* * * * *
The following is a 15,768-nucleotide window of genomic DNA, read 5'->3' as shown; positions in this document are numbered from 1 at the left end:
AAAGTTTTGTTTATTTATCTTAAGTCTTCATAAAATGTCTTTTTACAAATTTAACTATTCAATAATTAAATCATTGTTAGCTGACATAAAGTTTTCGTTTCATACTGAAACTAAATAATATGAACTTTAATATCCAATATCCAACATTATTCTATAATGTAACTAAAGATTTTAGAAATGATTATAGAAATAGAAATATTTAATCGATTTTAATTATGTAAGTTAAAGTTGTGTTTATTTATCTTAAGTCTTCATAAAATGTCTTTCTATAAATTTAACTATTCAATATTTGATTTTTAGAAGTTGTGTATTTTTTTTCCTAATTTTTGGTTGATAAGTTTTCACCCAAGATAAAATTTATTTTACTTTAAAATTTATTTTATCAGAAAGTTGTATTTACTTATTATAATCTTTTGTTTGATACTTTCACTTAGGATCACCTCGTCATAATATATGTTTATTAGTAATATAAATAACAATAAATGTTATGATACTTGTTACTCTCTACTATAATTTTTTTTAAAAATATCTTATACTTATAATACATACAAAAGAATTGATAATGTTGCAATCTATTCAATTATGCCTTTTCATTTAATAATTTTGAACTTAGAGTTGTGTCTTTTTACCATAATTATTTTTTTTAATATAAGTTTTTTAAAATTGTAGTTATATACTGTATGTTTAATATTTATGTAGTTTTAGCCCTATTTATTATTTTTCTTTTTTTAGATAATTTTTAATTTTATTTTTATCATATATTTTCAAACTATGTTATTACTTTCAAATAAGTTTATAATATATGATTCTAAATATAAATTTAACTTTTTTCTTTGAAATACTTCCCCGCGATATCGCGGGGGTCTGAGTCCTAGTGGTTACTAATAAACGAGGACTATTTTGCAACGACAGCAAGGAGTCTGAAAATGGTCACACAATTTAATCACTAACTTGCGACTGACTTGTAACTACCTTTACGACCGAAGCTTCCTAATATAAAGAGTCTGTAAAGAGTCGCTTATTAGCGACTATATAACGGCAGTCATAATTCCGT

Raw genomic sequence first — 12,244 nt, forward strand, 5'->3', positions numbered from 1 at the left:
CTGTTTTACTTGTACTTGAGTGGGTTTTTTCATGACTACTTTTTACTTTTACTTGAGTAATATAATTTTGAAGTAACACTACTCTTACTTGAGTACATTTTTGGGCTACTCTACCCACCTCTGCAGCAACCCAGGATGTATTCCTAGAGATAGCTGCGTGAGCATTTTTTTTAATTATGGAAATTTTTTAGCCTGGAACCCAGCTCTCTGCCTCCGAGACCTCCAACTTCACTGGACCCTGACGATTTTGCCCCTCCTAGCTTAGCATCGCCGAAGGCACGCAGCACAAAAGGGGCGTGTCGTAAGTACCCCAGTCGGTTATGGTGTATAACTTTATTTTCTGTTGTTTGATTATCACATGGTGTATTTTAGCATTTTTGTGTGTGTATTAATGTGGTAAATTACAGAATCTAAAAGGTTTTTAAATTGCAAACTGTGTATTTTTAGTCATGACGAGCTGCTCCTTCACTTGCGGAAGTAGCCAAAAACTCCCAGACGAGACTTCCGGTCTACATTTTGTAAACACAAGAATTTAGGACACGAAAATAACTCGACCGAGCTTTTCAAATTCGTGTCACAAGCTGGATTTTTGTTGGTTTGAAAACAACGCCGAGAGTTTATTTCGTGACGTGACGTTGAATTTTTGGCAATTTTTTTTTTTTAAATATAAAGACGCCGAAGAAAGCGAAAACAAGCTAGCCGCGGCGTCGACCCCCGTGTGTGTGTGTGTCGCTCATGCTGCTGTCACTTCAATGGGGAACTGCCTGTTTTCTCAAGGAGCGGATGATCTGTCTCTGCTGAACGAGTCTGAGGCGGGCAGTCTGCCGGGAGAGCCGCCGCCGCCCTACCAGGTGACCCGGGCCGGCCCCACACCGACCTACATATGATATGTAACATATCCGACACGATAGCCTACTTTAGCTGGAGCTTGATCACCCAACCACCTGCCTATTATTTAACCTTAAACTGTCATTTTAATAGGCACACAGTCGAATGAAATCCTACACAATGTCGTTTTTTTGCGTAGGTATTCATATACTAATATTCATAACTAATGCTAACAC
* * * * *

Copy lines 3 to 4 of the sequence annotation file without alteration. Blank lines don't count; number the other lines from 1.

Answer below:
Raw genomic sequence first — 12,244 nt, forward strand, 5'->3', positions numbered from 1 at the left:
CTGTTTTACTTGTACTTGAGTGGGTTTTTTCATGACTACTTTTTACTTTTACTTGAGTAATATAATTTTGAAGTAACACTACTCTTACTTGAGTACATTTTTGGGCTACTCTACCCACCTCTGCAGCAACCCAGGATGTATTCCTAGAGATAGCTGCGTGAGCATTTTTTTTAATTATGGAAATTTTTTAGCCTGGAACCCAGCTCTCTGCCTCCGAGACCTCCAACTTCACTGGACCCTGACGATTTTGCCCCTCCTAGCTTAGCATCGCCGAAGGCACGCAGCACAAAAGGGGCGTGTCGTAAGTACCCCAGTCGGTTATGGTGTATAACTTTATTTTCTGTTGTTTGATTATCACATGGTGTATTTTAGCATTTTTGTGTGTGTATTAATGTGGTAAATTACAGAATCTAAAAGGTTTTTAAATTGCAAACTGTGTATTTTTAGTCATGACGAGCTGCTCCTTCACTTGCGGAAGTAGCCAAAAACTCCCAGACGAGACTTCCGGTCTACATTTTGTAAACACAAGAATTTAGGACACGAAAATAACTCGACCGAGCTTTTCAAATTCGTGTCACAAGCTGGATTTTTGTTGGTTTGAAAACAACGCCGAGAGTTTATTTCGTGACGTGACGTTGAATTTTTGGCAATTTTTTTTTTTTAAATATAAAGACGCCGAAGAAAGCGAAAACAAGCTAGCCGCGGCGTCGACCCCCGTGTGTGTGTGTGTCGCTCATGCTGCTGTCACTTCAATGGGGAACTGCCTGTTTTCTCAAGGAGCGGATGATCTGTCTCTGCTGAACGAGTCTGAGGCGGGCAGTCTGCCGGGAGAGCCGCCGCCGCCCTACCAGGTGACCCGGGCCGGCCCCACACCGACCTACATATGATATGTAACATATCCGACACGATAGCCTACTTTAGCTGGAGCTTGATCACCCAACCACCTGCCTATTATTTAACCTTAAACTGTCATTTTAATAGGCACACAGTCGAATGAAATCCTACACAATGTCGTTTTTTTGCGTAGGTATTCATATACTAATATTCATAACTAATGCTAACAC